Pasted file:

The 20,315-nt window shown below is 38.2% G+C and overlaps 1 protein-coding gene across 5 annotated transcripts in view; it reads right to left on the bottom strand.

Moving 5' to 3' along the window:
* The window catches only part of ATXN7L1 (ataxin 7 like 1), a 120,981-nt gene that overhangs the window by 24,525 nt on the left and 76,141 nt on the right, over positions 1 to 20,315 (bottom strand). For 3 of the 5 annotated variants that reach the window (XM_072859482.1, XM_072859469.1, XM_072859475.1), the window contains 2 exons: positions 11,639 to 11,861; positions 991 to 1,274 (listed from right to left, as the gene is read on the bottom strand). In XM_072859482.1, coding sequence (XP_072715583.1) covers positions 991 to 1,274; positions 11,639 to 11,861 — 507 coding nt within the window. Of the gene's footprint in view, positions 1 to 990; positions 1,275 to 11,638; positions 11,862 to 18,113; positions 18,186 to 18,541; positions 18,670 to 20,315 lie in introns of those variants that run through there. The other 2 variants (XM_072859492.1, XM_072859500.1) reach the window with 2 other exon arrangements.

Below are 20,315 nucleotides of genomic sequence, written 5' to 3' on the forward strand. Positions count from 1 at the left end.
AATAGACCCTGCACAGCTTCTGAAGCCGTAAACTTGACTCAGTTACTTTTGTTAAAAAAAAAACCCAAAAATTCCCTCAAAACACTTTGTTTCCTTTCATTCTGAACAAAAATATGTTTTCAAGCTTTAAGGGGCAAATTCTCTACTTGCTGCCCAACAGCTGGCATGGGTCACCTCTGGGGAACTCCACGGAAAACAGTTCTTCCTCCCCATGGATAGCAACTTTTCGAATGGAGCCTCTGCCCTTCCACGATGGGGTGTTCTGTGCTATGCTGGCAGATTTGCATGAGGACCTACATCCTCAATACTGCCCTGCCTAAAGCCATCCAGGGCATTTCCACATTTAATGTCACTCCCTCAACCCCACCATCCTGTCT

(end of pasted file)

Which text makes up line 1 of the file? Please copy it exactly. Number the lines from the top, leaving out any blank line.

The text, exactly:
The 20,315-nt window shown below is 38.2% G+C and overlaps 1 protein-coding gene across 5 annotated transcripts in view; it reads right to left on the bottom strand.